Ten Questions Concerning Generative Computer Art

A new paper by myself, Ollie Bown, Alan Dorin, Jonathan McCabe, Gordon Monro and Mitchell Whitelaw looks at ten questions we think are the most important for generative art. The paper is published in Leonardo 47(2) pp. 135-141, and a pre-print is available. For each question, we briefly discuss the implications and suggest how it might form the basis for further discussion.

The ten questions are:

  1. Can a machine originate anything?
  2. What is it like to be a computer that makes art?
  3. Can human aesthetics be formalised?
  4. What new kinds of art does the computer enable?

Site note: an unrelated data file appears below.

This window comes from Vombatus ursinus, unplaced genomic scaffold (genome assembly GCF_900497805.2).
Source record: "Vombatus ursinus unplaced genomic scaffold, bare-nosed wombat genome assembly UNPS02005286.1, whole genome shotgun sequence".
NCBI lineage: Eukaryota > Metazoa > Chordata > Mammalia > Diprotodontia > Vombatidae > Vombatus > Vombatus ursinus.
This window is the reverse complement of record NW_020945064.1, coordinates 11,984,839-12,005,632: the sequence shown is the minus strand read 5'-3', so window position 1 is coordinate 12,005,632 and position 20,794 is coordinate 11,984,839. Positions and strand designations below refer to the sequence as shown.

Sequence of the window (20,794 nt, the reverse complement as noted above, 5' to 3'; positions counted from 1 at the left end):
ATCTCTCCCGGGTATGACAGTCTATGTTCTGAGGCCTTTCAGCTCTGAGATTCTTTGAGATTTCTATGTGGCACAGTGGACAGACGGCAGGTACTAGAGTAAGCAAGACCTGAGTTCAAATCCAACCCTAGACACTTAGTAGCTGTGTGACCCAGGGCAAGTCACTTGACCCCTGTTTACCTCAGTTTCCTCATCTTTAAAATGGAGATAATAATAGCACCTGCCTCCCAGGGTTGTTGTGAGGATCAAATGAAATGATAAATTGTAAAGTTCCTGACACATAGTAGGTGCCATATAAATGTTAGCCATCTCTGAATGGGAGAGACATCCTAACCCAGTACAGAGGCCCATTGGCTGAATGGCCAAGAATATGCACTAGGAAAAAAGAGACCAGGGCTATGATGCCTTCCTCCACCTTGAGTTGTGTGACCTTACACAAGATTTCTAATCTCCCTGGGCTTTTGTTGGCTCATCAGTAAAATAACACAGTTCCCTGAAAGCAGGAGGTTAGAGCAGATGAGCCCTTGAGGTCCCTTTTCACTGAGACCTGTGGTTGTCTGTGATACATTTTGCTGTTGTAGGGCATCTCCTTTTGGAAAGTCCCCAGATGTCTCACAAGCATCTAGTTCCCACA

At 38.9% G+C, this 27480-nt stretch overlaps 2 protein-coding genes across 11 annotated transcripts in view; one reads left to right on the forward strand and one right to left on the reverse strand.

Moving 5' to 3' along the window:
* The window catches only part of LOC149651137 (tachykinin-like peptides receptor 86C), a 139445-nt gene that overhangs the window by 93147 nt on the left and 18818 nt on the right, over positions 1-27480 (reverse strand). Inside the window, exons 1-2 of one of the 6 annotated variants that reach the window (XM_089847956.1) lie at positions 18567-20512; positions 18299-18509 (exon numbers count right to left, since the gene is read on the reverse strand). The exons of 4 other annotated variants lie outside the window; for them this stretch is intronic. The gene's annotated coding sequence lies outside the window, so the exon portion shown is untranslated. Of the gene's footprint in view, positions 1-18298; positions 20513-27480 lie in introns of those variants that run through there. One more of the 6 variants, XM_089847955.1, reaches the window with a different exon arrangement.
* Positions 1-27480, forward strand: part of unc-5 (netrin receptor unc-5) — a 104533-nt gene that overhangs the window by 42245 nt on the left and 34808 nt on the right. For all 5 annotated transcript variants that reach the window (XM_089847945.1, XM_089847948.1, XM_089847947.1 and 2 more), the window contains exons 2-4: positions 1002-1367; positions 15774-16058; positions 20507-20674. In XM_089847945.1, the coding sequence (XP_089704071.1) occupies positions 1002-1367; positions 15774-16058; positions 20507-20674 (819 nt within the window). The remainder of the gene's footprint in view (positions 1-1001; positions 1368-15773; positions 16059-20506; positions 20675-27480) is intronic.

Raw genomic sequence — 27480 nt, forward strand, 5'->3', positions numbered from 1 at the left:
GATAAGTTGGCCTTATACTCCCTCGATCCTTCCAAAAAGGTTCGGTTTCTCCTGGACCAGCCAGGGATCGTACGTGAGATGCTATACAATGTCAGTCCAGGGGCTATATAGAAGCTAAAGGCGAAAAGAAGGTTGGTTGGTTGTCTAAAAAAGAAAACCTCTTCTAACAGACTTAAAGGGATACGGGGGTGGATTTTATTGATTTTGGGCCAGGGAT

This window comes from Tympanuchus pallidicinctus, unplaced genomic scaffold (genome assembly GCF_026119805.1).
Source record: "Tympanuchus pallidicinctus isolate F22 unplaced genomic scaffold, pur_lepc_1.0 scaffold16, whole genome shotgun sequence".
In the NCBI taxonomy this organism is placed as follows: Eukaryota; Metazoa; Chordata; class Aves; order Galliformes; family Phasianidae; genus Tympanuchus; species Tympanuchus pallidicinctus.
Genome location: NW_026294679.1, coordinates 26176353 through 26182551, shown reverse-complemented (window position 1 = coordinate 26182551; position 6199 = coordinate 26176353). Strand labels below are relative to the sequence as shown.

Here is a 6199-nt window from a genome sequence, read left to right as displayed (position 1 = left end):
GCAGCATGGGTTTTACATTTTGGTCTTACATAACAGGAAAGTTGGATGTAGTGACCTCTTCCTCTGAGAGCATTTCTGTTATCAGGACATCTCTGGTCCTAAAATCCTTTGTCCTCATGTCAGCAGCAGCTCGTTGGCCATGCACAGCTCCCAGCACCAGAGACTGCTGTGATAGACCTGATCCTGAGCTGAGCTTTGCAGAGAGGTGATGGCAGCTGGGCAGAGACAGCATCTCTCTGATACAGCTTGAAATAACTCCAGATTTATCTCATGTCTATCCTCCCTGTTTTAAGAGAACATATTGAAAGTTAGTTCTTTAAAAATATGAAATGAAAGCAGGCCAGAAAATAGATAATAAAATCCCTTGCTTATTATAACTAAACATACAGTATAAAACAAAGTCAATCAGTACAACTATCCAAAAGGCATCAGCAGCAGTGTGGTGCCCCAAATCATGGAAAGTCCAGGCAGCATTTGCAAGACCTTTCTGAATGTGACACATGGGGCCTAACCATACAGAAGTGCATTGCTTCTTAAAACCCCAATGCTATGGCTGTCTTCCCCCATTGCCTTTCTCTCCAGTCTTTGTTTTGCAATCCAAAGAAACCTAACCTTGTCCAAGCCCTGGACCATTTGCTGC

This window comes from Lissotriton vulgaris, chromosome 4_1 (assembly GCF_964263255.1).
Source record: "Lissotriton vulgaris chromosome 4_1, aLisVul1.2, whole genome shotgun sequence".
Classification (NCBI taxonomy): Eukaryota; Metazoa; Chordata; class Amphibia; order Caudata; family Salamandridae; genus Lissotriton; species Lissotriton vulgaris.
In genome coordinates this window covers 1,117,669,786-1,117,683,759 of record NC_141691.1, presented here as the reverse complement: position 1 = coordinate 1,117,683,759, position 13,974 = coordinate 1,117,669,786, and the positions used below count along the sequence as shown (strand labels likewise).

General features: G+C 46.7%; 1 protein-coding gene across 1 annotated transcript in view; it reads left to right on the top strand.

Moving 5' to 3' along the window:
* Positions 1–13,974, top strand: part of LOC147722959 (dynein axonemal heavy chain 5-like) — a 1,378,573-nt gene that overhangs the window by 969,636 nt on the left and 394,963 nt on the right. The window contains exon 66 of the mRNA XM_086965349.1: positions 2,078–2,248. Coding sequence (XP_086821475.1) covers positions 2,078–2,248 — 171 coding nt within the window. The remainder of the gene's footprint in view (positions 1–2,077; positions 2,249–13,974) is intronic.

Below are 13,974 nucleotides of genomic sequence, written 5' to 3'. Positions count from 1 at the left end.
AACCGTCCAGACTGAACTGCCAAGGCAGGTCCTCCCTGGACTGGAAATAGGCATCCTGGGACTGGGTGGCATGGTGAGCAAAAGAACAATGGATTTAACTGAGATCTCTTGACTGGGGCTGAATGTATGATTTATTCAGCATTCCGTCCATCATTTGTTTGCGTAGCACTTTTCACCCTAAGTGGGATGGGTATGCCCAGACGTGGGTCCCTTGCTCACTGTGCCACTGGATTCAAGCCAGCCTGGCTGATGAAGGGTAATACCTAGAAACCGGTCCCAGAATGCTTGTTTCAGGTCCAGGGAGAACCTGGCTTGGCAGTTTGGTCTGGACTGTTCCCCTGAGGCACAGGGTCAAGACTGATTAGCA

5. In what sense is generative art representational, and what is it representing?
  6. What is the role of randomness in generative art?
  7. What can computational generative art tell us about creativity?
  8. What characterises good generative art?
  9. What can we learn about art from generative art?
  10. What future developments would force us to rethink our answers?

An extended version of the paper is also available.

See also: “Representation and Mimesis in Generative Art: Creating Fifty Sisters”, xCoAx proceedings, which looks at question 5 in more detail.